linguoboy wrote:telal wrote:In French and Portuguese 'ch' is used for /S/, do you think those languages are alien to English speakers?
And what is c used for in those languages?telal wrote:Spanish sometimes uses 'x', most especially in the transcription of indigenous American languages, does that seem like something that 99% of English speakers would be familiar with?
And what is x used for Tower Orthography? Not [ʃ] but [ʒ], a value it has in Genovese and nowhere else.
THEthe wrote:you can do your own othography and do it on your own way, and fail becouse doing it as you think; is impossible
telal wrote:but it just a constructed orthography, nothing more, no real reason to argue for or against it
linguoboy wrote:telal wrote:but it just a constructed orthography, nothing more, no real reason to argue for or against it
By that logic, there's no real reason to argue for or against any aspect of a constructed language. Let's just shut down the forum then, shall we?
THEthe wrote:if nobody have something constructive to say; please stop annoying me
Blackkdark wrote:Linguoboy: stop whining. If you don't want to use it, why are you posting anything?
THEthe wrote:it was made by a friend of mine and i want to see what you guys think about it
i remember some guys talking about a new spelling for english but some one sayed that it was impossible becouse english is too diverse
i dont know (really i know nothing) just tell me what you think, i like this spelling becouse is more direct inthe matter than others
Blackkdark wrote:You shouldn't start complaining until it's mainstream and....it's not, so relax.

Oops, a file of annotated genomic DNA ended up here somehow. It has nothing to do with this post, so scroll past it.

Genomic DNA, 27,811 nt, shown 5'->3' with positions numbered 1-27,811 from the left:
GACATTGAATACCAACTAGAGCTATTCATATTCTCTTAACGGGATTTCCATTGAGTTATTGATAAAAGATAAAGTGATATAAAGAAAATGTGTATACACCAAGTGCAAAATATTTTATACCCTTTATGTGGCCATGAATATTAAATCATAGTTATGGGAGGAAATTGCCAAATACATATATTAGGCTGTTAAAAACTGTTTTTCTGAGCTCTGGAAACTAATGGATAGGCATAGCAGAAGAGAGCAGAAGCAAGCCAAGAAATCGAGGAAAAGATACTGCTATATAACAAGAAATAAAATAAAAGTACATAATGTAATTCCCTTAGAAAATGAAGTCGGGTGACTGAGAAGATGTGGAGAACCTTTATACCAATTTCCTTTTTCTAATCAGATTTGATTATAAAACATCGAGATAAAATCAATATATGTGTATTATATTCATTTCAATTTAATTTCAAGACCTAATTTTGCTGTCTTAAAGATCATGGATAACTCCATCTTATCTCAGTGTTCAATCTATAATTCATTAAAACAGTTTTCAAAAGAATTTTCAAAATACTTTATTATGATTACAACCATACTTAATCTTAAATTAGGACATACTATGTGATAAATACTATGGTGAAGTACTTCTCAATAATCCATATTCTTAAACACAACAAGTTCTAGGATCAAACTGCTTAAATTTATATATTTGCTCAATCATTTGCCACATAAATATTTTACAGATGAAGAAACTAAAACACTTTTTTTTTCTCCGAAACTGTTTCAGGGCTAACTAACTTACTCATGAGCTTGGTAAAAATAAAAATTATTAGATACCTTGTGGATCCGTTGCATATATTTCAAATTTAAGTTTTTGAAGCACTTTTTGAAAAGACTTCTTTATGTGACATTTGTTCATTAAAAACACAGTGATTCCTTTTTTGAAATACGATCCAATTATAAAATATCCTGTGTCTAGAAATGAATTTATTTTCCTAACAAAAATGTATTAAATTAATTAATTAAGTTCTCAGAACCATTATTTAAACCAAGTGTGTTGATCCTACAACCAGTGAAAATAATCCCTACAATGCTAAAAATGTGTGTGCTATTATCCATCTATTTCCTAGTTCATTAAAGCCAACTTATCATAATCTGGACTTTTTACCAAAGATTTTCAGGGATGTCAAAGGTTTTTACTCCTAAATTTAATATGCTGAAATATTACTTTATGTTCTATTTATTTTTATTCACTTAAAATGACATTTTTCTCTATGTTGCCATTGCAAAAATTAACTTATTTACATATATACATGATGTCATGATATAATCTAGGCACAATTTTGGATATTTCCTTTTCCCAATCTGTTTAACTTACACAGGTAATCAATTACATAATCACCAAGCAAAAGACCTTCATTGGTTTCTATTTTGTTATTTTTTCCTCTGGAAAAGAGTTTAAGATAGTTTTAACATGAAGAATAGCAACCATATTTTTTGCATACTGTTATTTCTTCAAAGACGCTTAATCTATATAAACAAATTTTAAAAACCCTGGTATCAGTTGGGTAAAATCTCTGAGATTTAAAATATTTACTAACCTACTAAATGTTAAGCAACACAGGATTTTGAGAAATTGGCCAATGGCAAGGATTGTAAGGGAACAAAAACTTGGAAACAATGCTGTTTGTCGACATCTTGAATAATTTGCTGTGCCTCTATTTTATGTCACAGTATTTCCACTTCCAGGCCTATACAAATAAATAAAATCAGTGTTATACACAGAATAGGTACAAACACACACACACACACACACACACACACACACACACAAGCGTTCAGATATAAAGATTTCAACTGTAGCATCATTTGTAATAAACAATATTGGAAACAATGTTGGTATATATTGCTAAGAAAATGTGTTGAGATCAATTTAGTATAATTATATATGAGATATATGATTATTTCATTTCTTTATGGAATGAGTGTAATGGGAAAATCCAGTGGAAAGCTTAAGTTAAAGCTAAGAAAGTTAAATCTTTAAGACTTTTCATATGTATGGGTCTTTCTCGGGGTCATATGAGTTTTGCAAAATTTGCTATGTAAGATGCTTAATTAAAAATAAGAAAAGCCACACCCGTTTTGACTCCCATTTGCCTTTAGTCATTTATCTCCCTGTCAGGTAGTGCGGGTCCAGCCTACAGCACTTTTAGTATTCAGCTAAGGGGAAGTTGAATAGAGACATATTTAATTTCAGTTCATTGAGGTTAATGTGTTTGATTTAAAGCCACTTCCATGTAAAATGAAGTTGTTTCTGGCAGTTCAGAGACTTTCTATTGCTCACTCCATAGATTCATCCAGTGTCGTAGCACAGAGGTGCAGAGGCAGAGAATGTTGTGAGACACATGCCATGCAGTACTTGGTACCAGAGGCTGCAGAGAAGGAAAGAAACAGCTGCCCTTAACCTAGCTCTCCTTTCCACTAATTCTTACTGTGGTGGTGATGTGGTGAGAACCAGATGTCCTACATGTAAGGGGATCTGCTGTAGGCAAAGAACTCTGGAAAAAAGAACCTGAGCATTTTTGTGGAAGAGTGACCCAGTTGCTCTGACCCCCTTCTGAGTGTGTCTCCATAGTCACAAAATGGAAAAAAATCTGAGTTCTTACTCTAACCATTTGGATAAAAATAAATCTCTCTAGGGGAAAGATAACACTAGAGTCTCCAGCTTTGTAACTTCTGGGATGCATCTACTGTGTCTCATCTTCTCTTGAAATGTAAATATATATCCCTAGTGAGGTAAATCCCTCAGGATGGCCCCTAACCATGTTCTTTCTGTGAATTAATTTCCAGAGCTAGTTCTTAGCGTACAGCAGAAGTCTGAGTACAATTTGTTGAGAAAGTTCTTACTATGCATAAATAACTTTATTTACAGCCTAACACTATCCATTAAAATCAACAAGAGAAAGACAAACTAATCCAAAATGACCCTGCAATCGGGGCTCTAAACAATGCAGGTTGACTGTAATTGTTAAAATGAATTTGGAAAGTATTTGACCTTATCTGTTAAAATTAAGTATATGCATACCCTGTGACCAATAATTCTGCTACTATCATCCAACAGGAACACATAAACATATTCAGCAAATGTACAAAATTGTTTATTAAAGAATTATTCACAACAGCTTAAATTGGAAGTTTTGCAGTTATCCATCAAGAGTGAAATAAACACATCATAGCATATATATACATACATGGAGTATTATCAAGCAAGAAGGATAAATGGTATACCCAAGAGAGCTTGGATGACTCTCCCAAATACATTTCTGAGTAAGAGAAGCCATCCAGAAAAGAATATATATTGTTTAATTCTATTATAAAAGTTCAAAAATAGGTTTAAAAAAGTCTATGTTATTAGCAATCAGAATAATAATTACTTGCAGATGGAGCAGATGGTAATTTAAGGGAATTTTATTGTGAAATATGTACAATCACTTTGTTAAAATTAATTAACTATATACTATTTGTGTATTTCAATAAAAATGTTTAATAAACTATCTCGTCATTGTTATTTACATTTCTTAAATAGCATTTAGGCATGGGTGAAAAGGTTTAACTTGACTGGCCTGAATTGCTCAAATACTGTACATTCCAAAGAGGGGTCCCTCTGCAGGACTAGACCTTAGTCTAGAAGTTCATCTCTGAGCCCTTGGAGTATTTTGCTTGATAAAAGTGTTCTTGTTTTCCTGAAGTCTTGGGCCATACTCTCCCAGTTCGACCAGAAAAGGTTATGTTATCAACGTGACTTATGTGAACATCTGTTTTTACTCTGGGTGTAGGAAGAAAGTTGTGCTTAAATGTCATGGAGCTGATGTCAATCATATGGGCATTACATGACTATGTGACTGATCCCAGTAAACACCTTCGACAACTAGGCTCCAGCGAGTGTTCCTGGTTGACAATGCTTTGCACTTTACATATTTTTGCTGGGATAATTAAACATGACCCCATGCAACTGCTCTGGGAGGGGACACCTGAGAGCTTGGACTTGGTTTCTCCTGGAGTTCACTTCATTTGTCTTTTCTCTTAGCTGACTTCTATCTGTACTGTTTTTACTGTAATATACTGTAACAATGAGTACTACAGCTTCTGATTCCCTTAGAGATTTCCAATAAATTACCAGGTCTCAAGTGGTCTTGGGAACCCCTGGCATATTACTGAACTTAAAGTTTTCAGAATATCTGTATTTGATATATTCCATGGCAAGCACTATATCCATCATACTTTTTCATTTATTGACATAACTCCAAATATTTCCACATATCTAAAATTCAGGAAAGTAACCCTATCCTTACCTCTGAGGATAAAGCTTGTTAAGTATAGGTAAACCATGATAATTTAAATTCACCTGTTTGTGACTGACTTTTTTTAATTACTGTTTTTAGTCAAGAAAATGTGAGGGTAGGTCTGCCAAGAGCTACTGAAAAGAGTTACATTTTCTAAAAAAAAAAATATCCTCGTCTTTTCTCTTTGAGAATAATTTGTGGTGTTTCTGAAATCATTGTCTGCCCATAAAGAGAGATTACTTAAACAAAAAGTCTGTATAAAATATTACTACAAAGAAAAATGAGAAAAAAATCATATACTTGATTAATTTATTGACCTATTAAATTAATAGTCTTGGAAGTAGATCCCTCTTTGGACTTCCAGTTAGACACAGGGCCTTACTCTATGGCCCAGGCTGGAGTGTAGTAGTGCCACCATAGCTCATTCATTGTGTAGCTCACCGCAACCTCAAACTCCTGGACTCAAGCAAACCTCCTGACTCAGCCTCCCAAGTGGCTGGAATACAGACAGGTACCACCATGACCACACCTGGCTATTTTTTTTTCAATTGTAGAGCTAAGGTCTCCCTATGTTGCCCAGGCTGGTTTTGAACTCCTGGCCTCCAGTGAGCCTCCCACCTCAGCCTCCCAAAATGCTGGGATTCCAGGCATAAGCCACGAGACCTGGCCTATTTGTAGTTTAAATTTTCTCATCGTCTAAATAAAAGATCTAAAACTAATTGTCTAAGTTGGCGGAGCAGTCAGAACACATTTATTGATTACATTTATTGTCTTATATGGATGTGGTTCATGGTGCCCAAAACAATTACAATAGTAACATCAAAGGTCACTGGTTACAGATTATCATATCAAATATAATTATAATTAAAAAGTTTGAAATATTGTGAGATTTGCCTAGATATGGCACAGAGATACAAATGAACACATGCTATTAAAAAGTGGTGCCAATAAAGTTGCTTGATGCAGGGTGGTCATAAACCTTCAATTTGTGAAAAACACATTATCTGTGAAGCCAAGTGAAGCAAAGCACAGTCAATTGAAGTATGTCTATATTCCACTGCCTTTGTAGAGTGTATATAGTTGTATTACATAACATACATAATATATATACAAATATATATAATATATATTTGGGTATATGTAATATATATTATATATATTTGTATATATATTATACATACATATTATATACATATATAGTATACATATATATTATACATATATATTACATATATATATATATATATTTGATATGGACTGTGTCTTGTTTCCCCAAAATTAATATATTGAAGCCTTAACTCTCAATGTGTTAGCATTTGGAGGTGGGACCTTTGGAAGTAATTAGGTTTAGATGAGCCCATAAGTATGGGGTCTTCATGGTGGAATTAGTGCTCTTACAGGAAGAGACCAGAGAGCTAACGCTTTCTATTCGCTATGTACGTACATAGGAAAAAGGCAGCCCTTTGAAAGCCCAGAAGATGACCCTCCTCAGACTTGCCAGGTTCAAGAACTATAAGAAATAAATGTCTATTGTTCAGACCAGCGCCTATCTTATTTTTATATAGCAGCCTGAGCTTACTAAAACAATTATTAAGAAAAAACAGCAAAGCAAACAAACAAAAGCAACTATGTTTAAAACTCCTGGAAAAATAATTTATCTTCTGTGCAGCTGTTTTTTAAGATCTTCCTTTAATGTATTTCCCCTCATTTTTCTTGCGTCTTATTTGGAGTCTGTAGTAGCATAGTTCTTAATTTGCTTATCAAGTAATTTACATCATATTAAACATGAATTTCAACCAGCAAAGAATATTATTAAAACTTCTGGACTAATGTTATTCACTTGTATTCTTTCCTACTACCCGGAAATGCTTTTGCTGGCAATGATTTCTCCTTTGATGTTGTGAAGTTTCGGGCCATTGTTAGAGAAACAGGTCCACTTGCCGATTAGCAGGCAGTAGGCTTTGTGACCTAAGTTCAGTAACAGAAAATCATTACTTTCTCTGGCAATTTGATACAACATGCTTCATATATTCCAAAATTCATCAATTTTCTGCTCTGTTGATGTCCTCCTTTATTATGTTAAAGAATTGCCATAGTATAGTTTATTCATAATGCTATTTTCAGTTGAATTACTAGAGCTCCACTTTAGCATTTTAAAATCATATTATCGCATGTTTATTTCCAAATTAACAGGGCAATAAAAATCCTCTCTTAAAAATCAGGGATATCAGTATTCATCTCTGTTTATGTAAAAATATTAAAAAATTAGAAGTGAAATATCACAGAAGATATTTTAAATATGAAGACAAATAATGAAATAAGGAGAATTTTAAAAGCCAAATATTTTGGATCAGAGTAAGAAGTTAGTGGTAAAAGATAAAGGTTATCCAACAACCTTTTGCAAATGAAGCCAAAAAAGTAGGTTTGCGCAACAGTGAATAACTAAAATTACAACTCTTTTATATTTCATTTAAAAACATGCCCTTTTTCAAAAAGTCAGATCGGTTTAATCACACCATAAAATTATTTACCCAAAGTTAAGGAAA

Blackkdark wrote:The major reason we had the forms of the sounds we used was because they already exist on the keyboard in front of us. If we had easy access to IPA symbols, I would've made the system more likened to it.
The /k/ and /s/ issues with <c> has no 'value' as you put it, just a quirk of the language, which isn't bad, but unnecessary.
And using the diagraph <ci> vs. <oi> are completely different, since in both, two sounds are being represented: /ʃj/ and /oj/. My argument was I was splitting them, /ʃ/ from /j/, which is the consonant <c>, as /o/ split from /oi/ is <o>. It was an example, not a rule, since English isn't consistent.
Blackkdark wrote:We aren't trying to promote a supradialect. I am, however, trying to create a system that's maybe as phonetic as say Spanish, German or Italian. Will it be perfect? No. Will it have kinks to work out? Yes. Will it affect dialects if every mainstreamed? Yes.
We're here to give it a chance.
linguoboy wrote:THEthe wrote:if nobody have something constructive to say; please stop annoying me
Why are you getting annoyed? Is it because you expected only praise and got constructive criticism instead?
If the goal is to create a system of phonemic notation particularly suited for American English that doesn't require special characters, why not simply modify Americanist notation to suit your needs? (In particular, I think Smith and Trager have the most elegant solution I've seen to the problem of representing American English vowel phonemes.)
If the goal is to create a system to replace the current English spelling, then why not design a system that is supradialectal and assigns familiar values to Roman letters rather than arbitrarily repurposing them? (I know it can be done because I've seen some reasonably good attempts already.)
I'm sorry if that's not what you or the designers wanted to hear, but I'm not sure how to be any more constructive than that.
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